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Excerpts from
AAHS Journal, Vol. 67, No. 2 - Summer 2022
Table of Contents

  • American International Airways, Bermuda Sky Queen B-314, 1947 - Ed Martin
  • Food for Thought, or You Can’t Take It with You -
    Peter M. Bowers
  • Northrop Gamma 2B, A Northrop to conquer the South Pole - Alain Pelletier
  • The “Puddle Jumper” X-4248, Clarence Chamberlin’s Rebuild of Sperry’s Messenger - Gerard Brinks
  • Sentimental Journey: The Air Fields of the Sixth Air Force, The “Destroyers for Bases” Stations and the Antilles Perimeter, Part 2 - Dan Hagedorn
  • Women in Arizona Aviation: A Brief History, with a focus on the Phoenix/Mesa area - Ryan Baderscher
  • Out-of-Balance Mishap, Avalon Bay, Catalina Island - May 24, 1966 - David Johnston
  • Nukes Over the Pacific – A Look Back Sixty Years Later; a crew member recalls the mushroom clouds
    - J.B. Rivard
  • Forum of Flight
  • AAHS at AirVenture 2022 - Call for Volunteers
  • AAHS Log Book
  • President’s Message - James Logue

  • American International Airways, "Bermuda Sky Queen" B-314, 1947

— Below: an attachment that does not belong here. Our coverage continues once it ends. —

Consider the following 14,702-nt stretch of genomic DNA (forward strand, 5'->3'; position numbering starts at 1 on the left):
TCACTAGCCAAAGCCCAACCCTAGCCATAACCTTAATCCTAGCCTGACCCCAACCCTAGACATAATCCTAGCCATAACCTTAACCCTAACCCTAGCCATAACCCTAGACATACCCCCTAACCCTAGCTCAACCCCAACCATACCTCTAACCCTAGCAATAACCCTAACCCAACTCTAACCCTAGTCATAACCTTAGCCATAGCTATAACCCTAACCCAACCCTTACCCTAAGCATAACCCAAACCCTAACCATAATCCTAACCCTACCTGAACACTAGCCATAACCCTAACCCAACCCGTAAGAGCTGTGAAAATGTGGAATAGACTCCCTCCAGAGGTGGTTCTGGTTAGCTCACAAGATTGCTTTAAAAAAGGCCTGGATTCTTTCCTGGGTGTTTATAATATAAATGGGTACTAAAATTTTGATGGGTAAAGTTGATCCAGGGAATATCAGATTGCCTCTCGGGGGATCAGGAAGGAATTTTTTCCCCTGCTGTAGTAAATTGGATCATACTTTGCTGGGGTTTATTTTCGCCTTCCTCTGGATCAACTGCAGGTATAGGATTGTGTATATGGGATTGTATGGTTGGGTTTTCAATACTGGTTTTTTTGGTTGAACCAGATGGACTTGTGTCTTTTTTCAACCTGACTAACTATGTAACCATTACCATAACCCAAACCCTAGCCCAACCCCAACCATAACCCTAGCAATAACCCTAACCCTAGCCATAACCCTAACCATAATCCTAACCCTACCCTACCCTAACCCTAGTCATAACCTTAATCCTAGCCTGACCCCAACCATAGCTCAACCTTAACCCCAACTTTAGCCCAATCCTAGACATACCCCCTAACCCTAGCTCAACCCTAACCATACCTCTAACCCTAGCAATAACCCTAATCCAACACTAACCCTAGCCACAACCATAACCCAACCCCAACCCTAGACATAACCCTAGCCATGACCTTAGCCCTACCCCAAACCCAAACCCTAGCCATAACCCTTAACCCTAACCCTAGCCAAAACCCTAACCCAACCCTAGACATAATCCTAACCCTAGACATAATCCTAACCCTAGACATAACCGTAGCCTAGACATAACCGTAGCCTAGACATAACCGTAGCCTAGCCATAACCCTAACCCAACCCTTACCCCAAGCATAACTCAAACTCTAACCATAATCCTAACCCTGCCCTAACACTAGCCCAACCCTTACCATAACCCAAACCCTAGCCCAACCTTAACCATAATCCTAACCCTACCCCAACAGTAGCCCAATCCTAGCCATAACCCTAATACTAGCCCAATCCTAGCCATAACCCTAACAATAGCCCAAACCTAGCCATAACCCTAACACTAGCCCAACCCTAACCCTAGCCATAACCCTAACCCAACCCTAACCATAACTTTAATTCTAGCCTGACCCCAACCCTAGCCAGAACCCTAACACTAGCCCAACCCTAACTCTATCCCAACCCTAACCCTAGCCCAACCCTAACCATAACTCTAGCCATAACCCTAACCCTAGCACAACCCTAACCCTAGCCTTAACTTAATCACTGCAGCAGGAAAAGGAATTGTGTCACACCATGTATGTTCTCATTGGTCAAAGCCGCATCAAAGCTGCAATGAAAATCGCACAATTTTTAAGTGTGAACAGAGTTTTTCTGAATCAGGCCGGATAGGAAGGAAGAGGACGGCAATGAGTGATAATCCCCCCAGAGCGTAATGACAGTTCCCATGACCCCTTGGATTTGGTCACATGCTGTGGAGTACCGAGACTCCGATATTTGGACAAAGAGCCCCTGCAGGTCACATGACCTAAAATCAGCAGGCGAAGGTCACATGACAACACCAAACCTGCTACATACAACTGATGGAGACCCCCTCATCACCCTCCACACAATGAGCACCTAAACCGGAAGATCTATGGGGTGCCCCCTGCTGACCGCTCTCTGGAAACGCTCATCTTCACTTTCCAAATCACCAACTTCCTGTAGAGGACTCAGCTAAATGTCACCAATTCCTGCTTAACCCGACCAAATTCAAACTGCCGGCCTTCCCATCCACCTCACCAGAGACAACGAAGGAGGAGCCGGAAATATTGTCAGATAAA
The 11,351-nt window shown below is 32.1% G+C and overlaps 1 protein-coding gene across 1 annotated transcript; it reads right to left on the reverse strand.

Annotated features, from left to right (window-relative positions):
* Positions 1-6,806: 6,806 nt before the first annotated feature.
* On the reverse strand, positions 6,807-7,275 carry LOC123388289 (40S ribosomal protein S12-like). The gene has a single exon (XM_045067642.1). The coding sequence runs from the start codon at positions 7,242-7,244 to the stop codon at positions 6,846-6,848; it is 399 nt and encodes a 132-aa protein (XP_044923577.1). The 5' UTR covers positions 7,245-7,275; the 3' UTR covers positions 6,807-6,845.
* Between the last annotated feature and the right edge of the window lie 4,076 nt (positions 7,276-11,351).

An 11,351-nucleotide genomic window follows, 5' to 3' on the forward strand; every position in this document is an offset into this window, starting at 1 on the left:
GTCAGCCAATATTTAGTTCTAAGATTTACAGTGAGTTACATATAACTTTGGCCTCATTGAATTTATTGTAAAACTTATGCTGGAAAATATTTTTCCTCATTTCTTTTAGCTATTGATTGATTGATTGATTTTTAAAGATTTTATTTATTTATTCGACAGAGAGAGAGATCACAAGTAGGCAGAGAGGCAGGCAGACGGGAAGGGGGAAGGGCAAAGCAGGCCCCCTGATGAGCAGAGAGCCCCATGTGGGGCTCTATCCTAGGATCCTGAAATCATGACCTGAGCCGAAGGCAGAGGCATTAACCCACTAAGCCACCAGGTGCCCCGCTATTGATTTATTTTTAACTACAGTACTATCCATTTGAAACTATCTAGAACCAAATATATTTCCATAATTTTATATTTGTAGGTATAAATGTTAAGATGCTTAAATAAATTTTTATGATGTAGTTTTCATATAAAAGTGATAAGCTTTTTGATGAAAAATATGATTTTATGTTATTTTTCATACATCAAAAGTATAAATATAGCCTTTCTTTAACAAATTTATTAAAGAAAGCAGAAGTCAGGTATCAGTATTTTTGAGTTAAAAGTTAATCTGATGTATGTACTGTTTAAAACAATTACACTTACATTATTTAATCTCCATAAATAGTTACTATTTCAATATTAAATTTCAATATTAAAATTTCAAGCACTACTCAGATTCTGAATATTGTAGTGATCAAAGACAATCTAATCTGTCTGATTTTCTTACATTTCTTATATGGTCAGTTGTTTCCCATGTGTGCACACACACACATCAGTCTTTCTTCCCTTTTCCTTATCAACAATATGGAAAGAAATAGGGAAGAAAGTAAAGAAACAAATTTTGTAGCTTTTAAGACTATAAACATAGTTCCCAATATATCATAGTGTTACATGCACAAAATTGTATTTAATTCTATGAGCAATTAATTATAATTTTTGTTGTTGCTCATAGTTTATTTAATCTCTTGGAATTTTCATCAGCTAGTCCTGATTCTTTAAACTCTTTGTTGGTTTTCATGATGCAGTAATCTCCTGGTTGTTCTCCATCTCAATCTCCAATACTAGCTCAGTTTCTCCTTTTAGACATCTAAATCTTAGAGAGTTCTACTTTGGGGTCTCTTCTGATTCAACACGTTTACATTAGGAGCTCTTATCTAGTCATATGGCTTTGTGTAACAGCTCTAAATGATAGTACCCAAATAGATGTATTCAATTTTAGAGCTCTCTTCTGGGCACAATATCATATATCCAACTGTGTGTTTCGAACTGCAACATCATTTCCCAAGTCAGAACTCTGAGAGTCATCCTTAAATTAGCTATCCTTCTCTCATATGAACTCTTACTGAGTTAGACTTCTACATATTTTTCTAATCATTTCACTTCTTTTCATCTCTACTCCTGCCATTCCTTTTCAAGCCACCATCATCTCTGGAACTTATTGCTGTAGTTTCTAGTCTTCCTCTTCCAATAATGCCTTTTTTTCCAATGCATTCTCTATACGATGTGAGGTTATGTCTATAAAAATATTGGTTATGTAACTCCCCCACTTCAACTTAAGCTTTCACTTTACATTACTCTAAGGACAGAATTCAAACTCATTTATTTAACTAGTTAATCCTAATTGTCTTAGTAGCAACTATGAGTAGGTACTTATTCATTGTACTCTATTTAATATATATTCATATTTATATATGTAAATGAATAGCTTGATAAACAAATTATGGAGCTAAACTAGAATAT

The "Bermuda Sky Queen" was a Boeing 314 flying boat, NC18612, involved in one of the greatest United States Coast Guard ocean rescue operations in aviation history.

    Pan American Airways Clipper NC18612 was a Boeing 314 manufactured in 1941 for service with Pan American Airways. It was the last B-314 of the 12 built. The first six were B-314s; the last six were upgraded to a B-314A. Pan American Airways purchased all 12 but only operated nine. In 1941 due to WWII and reduced operational requirements, PAA sold three B-314As to British Overseas Aircraft Company (BOAC). PAA later upgraded all B-314s in their fleet to the “A” model. In July 1941 NC18612 entered operations with Pan American in the Pacific. The B-314A was 106ft (32m) in length; height was 20ft 4.5in (6.210m) with a wingspan of 152ft (46m). It was powered by four Wright Cyclone engines with 1,600 HP each and a fuel capacity of 5,408 gallons in wing and sponson tanks. Gross weight was 84,000 lbs. In a Pan American configuration it could carry up to 68 day passengers for flights up to 1,500 miles, or 36 passengers on transatlantic flights with sleeping berths provided for all passengers. Cruising speed was 188 mph with a maximum speed of 210 mph depending on load/weather.